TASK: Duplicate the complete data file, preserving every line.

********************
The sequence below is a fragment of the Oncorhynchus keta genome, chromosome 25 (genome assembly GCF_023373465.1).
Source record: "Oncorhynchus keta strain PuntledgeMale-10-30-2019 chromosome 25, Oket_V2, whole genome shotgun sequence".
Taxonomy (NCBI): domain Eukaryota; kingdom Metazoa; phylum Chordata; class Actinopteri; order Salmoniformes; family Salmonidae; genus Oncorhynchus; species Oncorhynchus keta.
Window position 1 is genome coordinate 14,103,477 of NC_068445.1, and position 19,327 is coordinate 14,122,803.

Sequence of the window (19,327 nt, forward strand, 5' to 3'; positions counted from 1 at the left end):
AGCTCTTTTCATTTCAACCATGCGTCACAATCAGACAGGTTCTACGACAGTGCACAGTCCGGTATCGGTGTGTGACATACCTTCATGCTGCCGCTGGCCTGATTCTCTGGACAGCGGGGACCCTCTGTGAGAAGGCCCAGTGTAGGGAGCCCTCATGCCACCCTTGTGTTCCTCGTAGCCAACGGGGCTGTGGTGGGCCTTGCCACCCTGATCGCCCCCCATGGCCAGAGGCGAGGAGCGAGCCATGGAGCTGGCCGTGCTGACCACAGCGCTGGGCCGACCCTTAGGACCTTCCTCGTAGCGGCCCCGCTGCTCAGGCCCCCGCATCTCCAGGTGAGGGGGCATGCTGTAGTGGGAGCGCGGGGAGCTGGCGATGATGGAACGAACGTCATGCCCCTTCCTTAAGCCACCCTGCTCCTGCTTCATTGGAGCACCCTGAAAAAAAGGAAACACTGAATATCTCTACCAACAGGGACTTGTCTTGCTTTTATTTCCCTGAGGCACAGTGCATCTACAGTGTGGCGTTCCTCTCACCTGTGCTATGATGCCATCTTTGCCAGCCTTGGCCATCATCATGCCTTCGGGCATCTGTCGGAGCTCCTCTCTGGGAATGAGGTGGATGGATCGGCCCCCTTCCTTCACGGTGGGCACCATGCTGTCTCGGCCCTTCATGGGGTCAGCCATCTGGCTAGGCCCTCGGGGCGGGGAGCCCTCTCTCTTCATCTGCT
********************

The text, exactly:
The sequence below is a fragment of the Oncorhynchus keta genome, chromosome 25 (genome assembly GCF_023373465.1).
Source record: "Oncorhynchus keta strain PuntledgeMale-10-30-2019 chromosome 25, Oket_V2, whole genome shotgun sequence".
Taxonomy (NCBI): domain Eukaryota; kingdom Metazoa; phylum Chordata; class Actinopteri; order Salmoniformes; family Salmonidae; genus Oncorhynchus; species Oncorhynchus keta.
Window position 1 is genome coordinate 14,103,477 of NC_068445.1, and position 19,327 is coordinate 14,122,803.

Sequence of the window (19,327 nt, forward strand, 5' to 3'; positions counted from 1 at the left end):
AGCTCTTTTCATTTCAACCATGCGTCACAATCAGACAGGTTCTACGACAGTGCACAGTCCGGTATCGGTGTGTGACATACCTTCATGCTGCCGCTGGCCTGATTCTCTGGACAGCGGGGACCCTCTGTGAGAAGGCCCAGTGTAGGGAGCCCTCATGCCACCCTTGTGTTCCTCGTAGCCAACGGGGCTGTGGTGGGCCTTGCCACCCTGATCGCCCCCCATGGCCAGAGGCGAGGAGCGAGCCATGGAGCTGGCCGTGCTGACCACAGCGCTGGGCCGACCCTTAGGACCTTCCTCGTAGCGGCCCCGCTGCTCAGGCCCCCGCATCTCCAGGTGAGGGGGCATGCTGTAGTGGGAGCGCGGGGAGCTGGCGATGATGGAACGAACGTCATGCCCCTTCCTTAAGCCACCCTGCTCCTGCTTCATTGGAGCACCCTGAAAAAAAGGAAACACTGAATATCTCTACCAACAGGGACTTGTCTTGCTTTTATTTCCCTGAGGCACAGTGCATCTACAGTGTGGCGTTCCTCTCACCTGTGCTATGATGCCATCTTTGCCAGCCTTGGCCATCATCATGCCTTCGGGCATCTGTCGGAGCTCCTCTCTGGGAATGAGGTGGATGGATCGGCCCCCTTCCTTCACGGTGGGCACCATGCTGTCTCGGCCCTTCATGGGGTCAGCCATCTGGCTAGGCCCTCGGGGCGGGGAGCCCTCTCTCTTCATCTGCT